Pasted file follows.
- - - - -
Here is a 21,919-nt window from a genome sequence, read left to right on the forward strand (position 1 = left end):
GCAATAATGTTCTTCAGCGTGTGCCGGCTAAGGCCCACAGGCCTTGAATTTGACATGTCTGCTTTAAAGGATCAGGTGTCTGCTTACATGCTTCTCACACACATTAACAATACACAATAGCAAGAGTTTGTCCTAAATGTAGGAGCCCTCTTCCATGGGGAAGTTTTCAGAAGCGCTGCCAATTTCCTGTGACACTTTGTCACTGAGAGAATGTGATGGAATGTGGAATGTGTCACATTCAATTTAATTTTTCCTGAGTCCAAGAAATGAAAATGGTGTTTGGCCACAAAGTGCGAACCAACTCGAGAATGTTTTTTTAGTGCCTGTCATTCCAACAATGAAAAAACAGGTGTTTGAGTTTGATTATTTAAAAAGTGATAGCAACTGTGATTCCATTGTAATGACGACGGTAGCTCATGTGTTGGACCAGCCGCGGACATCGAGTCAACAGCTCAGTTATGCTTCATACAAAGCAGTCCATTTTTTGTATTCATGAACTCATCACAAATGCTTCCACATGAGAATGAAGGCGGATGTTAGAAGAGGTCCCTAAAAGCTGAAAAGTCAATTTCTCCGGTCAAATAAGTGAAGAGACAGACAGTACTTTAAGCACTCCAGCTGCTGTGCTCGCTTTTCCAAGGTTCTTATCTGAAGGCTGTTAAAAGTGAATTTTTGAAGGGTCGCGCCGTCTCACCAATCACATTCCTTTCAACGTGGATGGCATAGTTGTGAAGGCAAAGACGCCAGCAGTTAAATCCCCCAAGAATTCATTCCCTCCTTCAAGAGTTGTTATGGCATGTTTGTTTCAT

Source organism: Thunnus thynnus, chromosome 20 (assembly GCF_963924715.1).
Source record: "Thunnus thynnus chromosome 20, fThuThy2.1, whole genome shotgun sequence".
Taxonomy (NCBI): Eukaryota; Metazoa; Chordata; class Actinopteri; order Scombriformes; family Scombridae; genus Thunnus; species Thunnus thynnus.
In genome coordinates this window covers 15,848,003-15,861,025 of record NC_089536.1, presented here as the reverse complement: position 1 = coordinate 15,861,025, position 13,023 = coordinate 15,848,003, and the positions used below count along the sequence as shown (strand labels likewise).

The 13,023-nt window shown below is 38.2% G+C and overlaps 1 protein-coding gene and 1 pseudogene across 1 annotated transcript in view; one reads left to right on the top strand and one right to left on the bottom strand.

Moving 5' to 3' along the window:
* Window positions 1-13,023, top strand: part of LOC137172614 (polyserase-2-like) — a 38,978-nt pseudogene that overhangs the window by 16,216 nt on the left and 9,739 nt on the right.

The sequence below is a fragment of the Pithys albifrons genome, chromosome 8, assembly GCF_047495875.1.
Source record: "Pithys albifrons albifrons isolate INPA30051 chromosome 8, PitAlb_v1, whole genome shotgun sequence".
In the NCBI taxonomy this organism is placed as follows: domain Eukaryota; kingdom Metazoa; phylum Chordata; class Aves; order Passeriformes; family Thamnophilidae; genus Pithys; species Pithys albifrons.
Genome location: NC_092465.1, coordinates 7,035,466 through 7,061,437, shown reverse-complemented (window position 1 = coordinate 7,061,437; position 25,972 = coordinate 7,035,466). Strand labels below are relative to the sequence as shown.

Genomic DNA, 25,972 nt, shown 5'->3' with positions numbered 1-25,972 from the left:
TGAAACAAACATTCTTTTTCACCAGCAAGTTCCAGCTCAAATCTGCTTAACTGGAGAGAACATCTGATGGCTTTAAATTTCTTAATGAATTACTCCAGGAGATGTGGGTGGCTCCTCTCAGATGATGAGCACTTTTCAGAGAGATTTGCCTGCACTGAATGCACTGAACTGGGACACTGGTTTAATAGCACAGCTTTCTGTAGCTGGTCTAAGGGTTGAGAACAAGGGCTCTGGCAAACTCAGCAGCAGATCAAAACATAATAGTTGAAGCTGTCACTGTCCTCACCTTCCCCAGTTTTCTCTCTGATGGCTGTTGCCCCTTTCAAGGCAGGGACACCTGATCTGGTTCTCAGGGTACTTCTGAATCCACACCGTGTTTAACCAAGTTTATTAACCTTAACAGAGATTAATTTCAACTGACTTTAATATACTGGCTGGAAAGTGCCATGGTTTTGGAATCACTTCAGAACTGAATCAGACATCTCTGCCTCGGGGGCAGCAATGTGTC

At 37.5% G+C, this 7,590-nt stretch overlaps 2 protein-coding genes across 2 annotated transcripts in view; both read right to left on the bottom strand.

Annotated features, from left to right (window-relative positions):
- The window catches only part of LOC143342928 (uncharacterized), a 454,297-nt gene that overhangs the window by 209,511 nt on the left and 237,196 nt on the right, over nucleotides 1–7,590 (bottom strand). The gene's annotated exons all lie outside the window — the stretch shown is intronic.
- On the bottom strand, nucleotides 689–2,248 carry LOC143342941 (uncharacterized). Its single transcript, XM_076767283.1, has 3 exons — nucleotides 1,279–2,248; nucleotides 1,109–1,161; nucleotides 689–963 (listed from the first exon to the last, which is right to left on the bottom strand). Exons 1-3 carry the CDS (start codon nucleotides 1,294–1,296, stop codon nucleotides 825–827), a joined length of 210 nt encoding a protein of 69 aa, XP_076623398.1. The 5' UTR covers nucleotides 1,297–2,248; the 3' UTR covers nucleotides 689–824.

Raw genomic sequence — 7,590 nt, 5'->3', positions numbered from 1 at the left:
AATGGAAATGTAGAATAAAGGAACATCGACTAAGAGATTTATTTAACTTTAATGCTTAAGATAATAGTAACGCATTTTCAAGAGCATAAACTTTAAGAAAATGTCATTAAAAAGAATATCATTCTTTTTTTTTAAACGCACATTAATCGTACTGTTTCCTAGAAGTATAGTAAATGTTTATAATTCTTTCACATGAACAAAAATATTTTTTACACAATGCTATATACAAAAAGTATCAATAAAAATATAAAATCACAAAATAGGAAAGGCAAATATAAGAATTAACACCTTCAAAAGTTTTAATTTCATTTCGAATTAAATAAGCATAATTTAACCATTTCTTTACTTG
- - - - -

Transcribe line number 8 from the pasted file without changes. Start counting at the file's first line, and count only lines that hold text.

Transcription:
Moving 5' to 3' along the window: